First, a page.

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Mississippi Moments Podcast

Since 1971, the Center for Oral History and Cultural Heritage has been preserving the memories of Mississippians from all walks of life. Our collection of over 4,000 interviews and counting has proven an invaluable resource for teachers, writers, researchers, and museums. While our collection has a recognized strength in the history of the civil rights movement and veterans' histories, the Center has collected broadly. The topics covered within the collection encompass the breadth of the state’s history.   Mississippi Moments began in early 2005 as a weekly series of radio spots broadcast statewide on Mississippi Public Broadcasting with funding provided by the Mississippi Humanities Council. Each episode features stories gleaned from hours of research, edited for time and clarity and narrated by Mississippi broadcast veteran, Bill Ellison. These stories range in topic and tone, but war stories and the struggle for civil rights receive the most attention. MSMO is not a History series. History frequently comes along for the ride, but Story drives the narrative. In 2009, the Mississippi Moments Podcast was launched as a way to make past and future episodes available online and searchable by subject. The podcast format allows us to greatly expand on the broadcast version and bonus content is a given. So give us a listen. With over 600 episodes available and new ones added each month, you are certain to find some amazing, moving stories about the diverse and colorful people who call Mississippi home.
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Now displaying: May, 2020
May 22, 2020

This Memorial Day, we salute all our service men and women who have paid the ultimate price in the line of duty, with the story of Marine demolition man, Alvy Ray Pittman. A Columbia, Mississippi native, Pittman volunteered to join the U.S. Marine Corp in November of 1942. After bootcamp, he went to demolition school for training in the use of high explosives and landmine removal. In this episode, Pittman explains the hazards of being on a demolition team and why their casualty rates were so high.

During WWII, the campaign to take the Pacific Islands held by Japanese forces, resulted in thousands of casualties.  Pittman recalls how so many of his friends died in combat.

On February 19, 1945, U.S. Marine and Navy forces attacked the island of Iwo Jima. During five weeks of constant fighting, the Marines endured heavy artillery barrages from the entrenched and fortified positions of the Imperial Japanese Army. Pittman describes a phenomenon he calls “Combat Wisdom.”—a combination of battle experience and premonition that helped him and his team escape death on multiple occasions.

Given the human cost, some have questioned the strategic value of taking certain Pacific Islands during WWII.  Pittman discusses why the battle of Iwo Jima saved more lives than were lost.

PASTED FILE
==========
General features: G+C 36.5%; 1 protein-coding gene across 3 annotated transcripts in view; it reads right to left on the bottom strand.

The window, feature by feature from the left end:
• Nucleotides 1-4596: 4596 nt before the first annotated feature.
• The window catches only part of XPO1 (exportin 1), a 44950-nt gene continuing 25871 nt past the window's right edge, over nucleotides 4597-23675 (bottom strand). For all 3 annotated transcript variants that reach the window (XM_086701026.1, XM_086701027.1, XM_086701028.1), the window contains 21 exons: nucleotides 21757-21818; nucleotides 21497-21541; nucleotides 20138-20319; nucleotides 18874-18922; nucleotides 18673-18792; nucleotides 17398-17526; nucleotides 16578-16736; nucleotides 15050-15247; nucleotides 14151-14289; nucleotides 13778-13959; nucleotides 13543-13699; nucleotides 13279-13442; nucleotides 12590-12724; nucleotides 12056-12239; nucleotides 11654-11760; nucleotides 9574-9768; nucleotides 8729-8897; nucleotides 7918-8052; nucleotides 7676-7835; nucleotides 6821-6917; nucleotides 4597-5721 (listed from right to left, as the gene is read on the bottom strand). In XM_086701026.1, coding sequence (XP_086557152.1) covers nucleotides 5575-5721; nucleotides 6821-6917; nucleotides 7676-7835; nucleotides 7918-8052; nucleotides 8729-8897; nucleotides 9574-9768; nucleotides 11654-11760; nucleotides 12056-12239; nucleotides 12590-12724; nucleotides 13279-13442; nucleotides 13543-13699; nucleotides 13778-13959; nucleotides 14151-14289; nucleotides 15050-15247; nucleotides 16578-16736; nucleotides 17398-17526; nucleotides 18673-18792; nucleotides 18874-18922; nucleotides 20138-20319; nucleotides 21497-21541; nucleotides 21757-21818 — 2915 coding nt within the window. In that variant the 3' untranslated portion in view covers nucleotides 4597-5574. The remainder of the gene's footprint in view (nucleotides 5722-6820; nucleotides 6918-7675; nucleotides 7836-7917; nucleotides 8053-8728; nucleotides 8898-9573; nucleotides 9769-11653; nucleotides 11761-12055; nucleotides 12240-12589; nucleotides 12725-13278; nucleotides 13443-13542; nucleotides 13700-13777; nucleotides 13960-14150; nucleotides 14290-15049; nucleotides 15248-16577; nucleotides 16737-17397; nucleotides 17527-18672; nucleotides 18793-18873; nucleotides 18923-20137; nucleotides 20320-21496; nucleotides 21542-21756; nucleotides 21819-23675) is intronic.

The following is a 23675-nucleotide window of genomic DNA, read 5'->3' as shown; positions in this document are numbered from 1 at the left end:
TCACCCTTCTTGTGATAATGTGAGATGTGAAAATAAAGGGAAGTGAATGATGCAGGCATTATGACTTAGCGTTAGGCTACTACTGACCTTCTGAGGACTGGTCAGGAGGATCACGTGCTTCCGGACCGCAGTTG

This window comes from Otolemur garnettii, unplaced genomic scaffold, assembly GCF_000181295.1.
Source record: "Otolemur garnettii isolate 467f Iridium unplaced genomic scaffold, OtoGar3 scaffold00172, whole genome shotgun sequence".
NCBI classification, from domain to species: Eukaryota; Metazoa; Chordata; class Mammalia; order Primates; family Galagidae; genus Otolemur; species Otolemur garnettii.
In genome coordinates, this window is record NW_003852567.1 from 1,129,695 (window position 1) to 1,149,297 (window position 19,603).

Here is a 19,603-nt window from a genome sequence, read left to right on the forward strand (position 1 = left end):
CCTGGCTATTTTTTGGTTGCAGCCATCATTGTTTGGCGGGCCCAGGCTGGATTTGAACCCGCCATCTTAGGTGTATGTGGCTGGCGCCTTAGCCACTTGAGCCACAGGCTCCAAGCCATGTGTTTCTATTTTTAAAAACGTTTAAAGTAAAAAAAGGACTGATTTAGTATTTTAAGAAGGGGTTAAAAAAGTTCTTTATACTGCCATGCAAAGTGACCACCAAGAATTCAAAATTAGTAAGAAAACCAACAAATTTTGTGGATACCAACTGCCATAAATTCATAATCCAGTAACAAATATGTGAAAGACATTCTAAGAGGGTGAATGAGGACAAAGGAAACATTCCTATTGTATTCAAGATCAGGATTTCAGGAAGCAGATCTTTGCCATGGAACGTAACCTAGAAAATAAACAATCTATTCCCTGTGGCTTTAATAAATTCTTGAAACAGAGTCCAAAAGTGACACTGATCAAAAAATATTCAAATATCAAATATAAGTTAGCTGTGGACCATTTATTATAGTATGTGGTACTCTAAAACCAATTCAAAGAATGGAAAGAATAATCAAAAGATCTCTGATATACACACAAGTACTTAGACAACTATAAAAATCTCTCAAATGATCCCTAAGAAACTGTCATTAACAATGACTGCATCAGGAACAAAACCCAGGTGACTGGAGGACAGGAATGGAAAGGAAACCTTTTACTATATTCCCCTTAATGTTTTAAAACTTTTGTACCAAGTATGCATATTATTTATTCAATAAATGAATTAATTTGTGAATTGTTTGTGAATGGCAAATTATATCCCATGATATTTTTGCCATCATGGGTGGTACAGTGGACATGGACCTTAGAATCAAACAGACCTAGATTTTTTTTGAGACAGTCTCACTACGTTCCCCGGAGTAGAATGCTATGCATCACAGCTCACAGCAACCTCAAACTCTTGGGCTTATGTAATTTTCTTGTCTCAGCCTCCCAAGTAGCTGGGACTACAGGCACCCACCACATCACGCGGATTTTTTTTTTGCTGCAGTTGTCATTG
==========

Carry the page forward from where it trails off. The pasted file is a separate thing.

May 18, 2020

While most American cities had electricity by the 1930s, most farms were still without power. In this episode, George Taylor of Hattiesburg discusses designing power grids for rural electric cooperatives.

The South Mississippi Electric Power Association was formed by a group of rural electric co-ops, to provide their customers with affordable electricity. Taylor recalls the challenges they faced. In 1962, he left Southern Engineering and became Chief Engineer for the Singing River Electric Power Association. Taylor recalls being promoted to Manager of SMEPA and building the organization from the ground up.

PODCAST BONUS: According to Taylor, SMEPA provided its members affordable, dependable electricity through the buying power of a large organization. He explains why energy security and operational independence is so important.

In 2016, SMEPA changed its name to Cooperative Energy. They continue to provide electricity to over 417,000 homes and businesses.

PHOTO: Library of Congress

May 11, 2020

Dr. T.E. Ross came to Hattiesburg in 1892 and set up an office on Main Street. In this 1975 oral history interview, his son, Dr. T.E. Ross, Junior, recalls his father’s decision to move their family from Neshoba county.

Before vaccines and antibiotics, the only way to stop infectious diseases was through quarantine. Dr. Ross recounts how his father was blocked from returning home during a yellow fever outbreak.

Dr. Ross graduated from Tulane Medical School in 1918. He remembers the circumstances that led him to set up his practice in Hattiesburg like his father.

PODCAST EXTRA:  W.S.F. Tatum was a successful Hattiesburg timber magnate who served as mayor in the 1920s and 30s.  Dr. Ross describes the soft-spoken businessman as a frugal, yet good and generous man, who disliked ostentatious displays of wealth.

 

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